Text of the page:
Good Times With a Near Record Fonterra Payout and a Good Forecast02 June 2014
NEW ZEALAND - Confirmation that the inflation adjusted milkprice payout for 2013/14 will be the second highest ever, at $8.40 per kilogram of Milk Solids (kg/MS), will see Fonterra Cooperative Group’s farmer shareholders cracking open the silver top. Meanwhile, a forecast 2014/15 payout of $7 kg/MS, is much higher than Federated Farmers anticipated.
“Yes this represents a haircut of 25 cents kg/MS, but a $8.40 kg/MS payout will be the second highest in Fonterra’s history,” says Willy Leferink, Federated Farmers Dairy chairperson.
“With a dividend of 10 cents kg/MS on top for this season, it takes the total payout when adjusted for inflation for a fully shared up farmer-shareholder to just one cent below the all time high, recorded in 2007/8.
“This 25 cent kg/MS haircut for the current season isn’t a surprise when GlobalDairyTrade auction prices have slid 22.6 percent since the early February peak.
“I bet if New Zealand’s major export were iPhones instead, there’d be commentators gnashing teeth over market share or whatever Samsung was up to. We need to be more mature that prices will fluctuate but you need to look at the wider picture.
“Right now, the world needs one and a half times what we produce every year just to stand still.
“In the year to April, the value of dairy exports surged 33 percent to be up an amazing $3.8 billion on the same point last year. Not only that but exports of caseins and caseinates have nudged aluminium out to become New Zealand’s number ten export.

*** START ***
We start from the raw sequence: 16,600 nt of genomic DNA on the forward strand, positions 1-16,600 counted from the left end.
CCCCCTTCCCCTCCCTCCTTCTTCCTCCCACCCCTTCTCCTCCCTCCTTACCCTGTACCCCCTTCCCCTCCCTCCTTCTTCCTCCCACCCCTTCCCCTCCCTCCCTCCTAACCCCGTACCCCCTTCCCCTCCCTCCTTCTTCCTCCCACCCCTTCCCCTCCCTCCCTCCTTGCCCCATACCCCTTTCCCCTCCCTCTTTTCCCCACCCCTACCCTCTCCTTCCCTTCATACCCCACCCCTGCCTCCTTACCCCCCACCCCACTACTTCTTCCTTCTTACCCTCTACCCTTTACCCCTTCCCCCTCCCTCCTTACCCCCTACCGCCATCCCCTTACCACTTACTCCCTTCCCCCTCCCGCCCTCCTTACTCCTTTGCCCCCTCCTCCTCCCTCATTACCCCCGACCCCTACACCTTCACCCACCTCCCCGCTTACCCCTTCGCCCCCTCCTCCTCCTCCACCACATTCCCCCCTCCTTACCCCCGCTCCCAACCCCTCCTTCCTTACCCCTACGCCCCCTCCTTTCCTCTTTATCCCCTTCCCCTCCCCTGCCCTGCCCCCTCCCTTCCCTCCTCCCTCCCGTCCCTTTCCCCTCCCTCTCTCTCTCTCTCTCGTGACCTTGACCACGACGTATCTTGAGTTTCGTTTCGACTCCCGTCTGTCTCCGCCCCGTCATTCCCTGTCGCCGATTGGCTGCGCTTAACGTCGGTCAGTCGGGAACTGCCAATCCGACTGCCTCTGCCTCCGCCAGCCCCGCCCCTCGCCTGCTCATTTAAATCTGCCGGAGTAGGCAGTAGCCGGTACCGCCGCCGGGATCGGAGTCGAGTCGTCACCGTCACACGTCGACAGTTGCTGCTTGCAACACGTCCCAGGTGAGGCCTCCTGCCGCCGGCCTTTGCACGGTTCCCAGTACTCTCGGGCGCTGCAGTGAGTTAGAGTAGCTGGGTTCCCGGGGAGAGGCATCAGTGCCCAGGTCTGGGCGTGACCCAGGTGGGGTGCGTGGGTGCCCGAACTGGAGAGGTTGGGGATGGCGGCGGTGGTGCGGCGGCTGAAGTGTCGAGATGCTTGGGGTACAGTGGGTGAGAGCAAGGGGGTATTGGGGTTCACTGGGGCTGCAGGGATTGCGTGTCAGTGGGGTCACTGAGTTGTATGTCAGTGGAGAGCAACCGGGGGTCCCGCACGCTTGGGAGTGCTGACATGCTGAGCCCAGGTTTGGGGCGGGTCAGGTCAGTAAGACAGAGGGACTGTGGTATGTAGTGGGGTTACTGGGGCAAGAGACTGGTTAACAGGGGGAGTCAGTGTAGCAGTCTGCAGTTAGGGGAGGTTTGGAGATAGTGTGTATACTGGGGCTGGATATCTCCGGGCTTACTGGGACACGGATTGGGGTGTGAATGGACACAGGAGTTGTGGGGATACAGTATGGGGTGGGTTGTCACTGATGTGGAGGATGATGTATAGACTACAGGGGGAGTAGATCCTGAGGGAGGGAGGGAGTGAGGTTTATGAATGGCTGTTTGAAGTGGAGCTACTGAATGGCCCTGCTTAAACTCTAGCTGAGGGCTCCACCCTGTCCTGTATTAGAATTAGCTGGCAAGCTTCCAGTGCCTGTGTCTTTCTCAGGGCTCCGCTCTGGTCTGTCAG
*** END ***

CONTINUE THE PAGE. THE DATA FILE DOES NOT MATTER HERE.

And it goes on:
“No where in the world are there ‘butter mountains’ like in the past. The global population is going up but global dairy production isn’t keeping pace. We will have bumper years like this one and pretty good years, like what’s forecast, so the trend line is positive.
“Next season’s (2014/15) milk price forecast of $7 kg/MS is actually much higher than Federated Farmers anticipated. It is a pleasant surprise you could say.
“If it sticks, it would rank as the fourth highest payout in Fonterra’s history. The upshot is that we are going from a near record payout to a pretty good forecast. Where’s the bad news in that? This payout and next season’s forecast is an economic bonanza.
“If there are two dark clouds one is a possible El Nino drought on our radar for later in the year, but then again, that would whack not just us, but Californian production too.
“This El Nino risk points to a second dark cloud and that’s the politicisation of water storage. It seems nuts that rainwater storage, so beneficial to the primary industries, regional economic development and even those in Grey Lynn, is being painted as a bad thing.
“What seems equally nuts, are proposed nitrate levels for Hawke's Bay’s Ruataniwha scheme, which are 14 times more stringent than the international standards for drinking water.
“If that goes wider afield then you are talking Farmergeddon for not just dairy, but horticulture, viticulture, sheep, beef and goats too. All industries bar apiculture, fishing and forestry.
“Look, we dairy farmers are trying our best to use payouts to become better employers, improve health and safety and invest in our farm environment. Good work takes time and from Lake Rotorua to Otago’s Shag River, we are now seeing real signs of improvement.
“It’s why we are upbeat on the payout and the forecast but far less upbeat about where policy and politicians maybe taking us,” Mr Leferink concluded.
TheMeatSite News Desk